If you cannot pull up the review from the address below, you need only google "New York Times Young Eliot" and it comes up with no problem.
Second, the paragraph below is how it ends.
Third, it is absurd to agree or disagree with the concluding remark unless one reads the biography. It is extremely thorough and based on a lot of new research--such as tracking down accounts of Eliot's sailing far north by getting to the history archives in Jonesport, Maine (amazing). It is a brilliant book in my judgment, but it has to be read to be evaluated in any way.
>>> Chanan Mittal <[log in to unmask]>08/28/15 11:15 AM >>>
“The more perfect the artist, the more completely separate in him will be the man who suffers and the mind which creates,” Eliot argued. Crawford shrewdly notes how “Tom selected the verb ‘suffers,’ rather than, say, ‘loves,’ ‘exults’ or ‘experiences.’ ” Produced in the throes of great anguish, “The Waste Land” offers little hope within its borders. Eliot’s first half of life ended much as the world ends in his poem “The Hollow Men,” “not with a bang but a whimper.”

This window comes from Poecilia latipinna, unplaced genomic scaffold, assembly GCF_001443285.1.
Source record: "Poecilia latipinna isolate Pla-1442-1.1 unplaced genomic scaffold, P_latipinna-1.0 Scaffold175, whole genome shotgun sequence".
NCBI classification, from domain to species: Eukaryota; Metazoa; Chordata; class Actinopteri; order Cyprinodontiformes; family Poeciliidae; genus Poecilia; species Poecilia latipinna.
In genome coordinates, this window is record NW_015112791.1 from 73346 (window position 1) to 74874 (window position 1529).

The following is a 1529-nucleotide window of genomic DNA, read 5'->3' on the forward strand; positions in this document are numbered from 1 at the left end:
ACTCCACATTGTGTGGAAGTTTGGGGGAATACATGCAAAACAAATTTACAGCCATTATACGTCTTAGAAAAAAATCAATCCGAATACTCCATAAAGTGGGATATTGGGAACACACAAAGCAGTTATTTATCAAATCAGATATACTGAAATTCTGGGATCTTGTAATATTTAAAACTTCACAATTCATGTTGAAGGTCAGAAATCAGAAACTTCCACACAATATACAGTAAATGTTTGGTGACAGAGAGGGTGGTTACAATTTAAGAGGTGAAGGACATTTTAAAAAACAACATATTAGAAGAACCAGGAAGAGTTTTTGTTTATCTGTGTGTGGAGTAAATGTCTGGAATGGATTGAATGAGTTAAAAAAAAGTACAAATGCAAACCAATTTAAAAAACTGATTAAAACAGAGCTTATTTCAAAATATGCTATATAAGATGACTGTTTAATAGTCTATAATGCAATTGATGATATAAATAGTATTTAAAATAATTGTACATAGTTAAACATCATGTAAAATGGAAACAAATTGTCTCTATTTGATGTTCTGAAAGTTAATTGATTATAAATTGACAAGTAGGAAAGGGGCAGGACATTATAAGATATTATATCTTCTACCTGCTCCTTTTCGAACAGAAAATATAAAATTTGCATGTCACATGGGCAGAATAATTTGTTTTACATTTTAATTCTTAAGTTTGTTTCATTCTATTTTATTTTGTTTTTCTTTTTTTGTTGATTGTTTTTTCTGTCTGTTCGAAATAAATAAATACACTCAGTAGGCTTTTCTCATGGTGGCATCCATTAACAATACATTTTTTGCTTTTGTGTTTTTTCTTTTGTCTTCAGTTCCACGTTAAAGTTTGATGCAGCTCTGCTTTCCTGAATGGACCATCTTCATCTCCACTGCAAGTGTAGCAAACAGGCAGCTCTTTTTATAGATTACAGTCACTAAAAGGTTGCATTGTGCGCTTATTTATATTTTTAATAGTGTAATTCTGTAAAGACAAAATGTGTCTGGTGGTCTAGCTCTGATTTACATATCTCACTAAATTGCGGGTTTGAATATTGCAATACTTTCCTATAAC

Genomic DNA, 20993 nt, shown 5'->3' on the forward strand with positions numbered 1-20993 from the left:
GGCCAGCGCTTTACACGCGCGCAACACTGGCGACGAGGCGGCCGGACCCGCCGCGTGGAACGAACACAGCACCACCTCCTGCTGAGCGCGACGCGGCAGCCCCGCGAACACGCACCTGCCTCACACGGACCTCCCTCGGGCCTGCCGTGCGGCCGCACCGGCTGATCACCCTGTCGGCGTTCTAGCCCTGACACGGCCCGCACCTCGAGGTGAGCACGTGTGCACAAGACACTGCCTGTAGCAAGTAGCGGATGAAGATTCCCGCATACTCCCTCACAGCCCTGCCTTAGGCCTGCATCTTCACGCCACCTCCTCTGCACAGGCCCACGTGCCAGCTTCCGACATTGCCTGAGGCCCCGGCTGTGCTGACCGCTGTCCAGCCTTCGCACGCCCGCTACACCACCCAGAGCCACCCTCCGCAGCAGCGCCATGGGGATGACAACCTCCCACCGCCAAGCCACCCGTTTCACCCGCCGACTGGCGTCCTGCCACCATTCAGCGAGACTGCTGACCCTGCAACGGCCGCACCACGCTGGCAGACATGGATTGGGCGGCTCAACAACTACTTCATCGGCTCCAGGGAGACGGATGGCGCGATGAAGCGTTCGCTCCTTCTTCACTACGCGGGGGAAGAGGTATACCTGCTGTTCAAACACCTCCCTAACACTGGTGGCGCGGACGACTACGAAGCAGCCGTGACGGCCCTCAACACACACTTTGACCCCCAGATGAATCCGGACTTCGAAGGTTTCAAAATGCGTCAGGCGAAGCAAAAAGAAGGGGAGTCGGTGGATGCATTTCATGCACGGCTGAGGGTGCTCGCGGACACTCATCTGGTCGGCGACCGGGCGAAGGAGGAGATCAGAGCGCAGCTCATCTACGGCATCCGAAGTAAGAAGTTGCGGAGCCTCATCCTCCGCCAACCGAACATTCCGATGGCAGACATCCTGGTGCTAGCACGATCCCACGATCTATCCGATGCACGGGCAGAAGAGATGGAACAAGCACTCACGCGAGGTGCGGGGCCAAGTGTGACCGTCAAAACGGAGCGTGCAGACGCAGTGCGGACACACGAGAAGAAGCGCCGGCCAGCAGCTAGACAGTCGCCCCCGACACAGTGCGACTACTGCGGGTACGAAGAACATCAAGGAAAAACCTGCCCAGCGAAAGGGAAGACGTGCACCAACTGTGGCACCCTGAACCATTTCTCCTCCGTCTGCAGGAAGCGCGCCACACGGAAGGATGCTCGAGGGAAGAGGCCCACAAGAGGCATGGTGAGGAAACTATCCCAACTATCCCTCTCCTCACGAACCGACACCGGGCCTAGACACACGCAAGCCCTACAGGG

“the ways in which the passions and desires of the creator may be satisfied in the work of art are complex and devious" -- TSE
“The more perfect the artist, the more completely separate in him will be the man who suffers and the mind which creates." -- TSE
'Young Eliot,' by Robert Crawford
A review by David Yezzi
One may not concur with the concluding remark, though.